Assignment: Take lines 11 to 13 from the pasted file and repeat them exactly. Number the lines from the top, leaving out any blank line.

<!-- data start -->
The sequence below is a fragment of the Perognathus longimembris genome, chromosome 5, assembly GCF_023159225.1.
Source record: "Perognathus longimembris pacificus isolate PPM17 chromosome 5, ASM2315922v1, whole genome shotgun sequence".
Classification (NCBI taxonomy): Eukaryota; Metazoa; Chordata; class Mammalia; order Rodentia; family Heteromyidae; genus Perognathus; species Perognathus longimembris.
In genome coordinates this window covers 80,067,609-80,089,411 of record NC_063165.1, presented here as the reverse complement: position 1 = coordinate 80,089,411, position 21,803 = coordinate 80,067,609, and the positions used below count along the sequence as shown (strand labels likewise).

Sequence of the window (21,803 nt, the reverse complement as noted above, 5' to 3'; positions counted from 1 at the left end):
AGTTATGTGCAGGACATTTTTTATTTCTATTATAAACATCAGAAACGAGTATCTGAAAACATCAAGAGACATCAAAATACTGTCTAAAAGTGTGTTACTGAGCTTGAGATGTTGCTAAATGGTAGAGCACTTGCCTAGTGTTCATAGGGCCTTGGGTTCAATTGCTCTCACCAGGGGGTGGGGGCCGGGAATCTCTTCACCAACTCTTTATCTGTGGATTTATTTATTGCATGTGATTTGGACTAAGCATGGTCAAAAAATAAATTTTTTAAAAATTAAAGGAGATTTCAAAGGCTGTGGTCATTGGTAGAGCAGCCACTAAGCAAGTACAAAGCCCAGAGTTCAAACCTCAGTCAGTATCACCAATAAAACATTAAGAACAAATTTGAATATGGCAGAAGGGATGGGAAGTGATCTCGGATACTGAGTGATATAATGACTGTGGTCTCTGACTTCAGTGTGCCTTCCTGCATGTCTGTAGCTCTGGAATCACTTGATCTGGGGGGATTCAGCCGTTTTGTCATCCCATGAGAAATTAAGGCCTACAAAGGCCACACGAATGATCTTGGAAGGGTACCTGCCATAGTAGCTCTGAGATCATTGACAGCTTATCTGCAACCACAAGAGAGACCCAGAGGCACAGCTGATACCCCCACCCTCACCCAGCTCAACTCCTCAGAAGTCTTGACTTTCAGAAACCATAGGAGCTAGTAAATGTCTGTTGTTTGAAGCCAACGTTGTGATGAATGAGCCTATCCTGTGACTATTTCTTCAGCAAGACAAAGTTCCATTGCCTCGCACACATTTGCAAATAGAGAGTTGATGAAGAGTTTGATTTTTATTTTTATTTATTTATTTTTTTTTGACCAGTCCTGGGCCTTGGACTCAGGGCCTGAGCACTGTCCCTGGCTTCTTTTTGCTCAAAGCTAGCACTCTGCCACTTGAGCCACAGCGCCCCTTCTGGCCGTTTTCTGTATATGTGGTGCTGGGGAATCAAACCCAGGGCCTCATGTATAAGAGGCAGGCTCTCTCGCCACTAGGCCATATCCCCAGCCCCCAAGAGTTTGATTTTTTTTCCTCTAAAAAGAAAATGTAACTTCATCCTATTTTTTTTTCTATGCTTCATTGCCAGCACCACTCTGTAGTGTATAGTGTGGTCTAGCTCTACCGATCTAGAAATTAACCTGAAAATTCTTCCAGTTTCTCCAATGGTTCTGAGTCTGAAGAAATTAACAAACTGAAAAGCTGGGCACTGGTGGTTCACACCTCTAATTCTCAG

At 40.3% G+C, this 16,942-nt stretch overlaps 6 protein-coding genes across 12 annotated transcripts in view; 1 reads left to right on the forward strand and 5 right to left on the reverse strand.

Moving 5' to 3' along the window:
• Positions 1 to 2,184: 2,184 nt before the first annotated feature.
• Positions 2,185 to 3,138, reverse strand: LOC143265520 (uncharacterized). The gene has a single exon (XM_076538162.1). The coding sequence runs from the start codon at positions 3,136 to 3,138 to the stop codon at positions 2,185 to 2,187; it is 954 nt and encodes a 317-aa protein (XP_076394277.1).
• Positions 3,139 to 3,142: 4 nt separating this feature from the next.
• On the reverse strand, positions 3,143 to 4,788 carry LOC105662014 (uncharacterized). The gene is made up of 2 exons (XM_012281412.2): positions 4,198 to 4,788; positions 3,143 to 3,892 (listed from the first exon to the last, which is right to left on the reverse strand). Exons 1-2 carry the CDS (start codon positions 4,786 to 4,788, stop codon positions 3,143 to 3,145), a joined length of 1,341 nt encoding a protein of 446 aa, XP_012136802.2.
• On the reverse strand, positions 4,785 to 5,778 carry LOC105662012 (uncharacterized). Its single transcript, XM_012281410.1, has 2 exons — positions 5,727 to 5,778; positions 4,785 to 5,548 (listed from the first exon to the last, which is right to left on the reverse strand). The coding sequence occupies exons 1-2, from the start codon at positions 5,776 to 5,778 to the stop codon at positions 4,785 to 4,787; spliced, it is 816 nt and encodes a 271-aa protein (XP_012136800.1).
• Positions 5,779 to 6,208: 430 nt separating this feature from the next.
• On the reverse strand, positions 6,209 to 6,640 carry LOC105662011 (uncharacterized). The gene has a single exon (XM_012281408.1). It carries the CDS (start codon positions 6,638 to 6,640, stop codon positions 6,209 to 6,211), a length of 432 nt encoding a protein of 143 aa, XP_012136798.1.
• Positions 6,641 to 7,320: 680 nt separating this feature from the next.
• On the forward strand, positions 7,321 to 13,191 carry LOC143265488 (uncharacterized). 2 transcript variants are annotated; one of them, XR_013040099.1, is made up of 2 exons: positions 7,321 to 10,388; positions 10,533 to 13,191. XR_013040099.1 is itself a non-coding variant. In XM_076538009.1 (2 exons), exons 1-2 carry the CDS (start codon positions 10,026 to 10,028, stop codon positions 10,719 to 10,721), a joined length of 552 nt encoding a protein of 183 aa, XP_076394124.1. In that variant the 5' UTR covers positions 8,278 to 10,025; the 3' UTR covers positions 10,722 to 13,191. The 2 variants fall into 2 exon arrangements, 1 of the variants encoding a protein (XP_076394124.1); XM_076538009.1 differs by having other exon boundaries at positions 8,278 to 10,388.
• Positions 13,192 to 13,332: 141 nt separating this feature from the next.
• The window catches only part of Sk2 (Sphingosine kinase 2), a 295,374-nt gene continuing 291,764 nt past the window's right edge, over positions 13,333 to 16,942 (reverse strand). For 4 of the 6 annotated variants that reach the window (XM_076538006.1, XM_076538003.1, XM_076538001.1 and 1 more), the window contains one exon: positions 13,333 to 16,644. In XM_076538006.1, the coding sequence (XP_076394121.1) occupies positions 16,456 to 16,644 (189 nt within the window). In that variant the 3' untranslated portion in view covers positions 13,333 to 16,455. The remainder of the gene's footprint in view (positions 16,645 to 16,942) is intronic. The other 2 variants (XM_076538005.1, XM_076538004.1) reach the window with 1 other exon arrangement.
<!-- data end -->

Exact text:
• Positions 3,139 to 3,142: 4 nt separating this feature from the next.
• On the reverse strand, positions 3,143 to 4,788 carry LOC105662014 (uncharacterized). The gene is made up of 2 exons (XM_012281412.2): positions 4,198 to 4,788; positions 3,143 to 3,892 (listed from the first exon to the last, which is right to left on the reverse strand). Exons 1-2 carry the CDS (start codon positions 4,786 to 4,788, stop codon positions 3,143 to 3,145), a joined length of 1,341 nt encoding a protein of 446 aa, XP_012136802.2.
• On the reverse strand, positions 4,785 to 5,778 carry LOC105662012 (uncharacterized). Its single transcript, XM_012281410.1, has 2 exons — positions 5,727 to 5,778; positions 4,785 to 5,548 (listed from the first exon to the last, which is right to left on the reverse strand). The coding sequence occupies exons 1-2, from the start codon at positions 5,776 to 5,778 to the stop codon at positions 4,785 to 4,787; spliced, it is 816 nt and encodes a 271-aa protein (XP_012136800.1).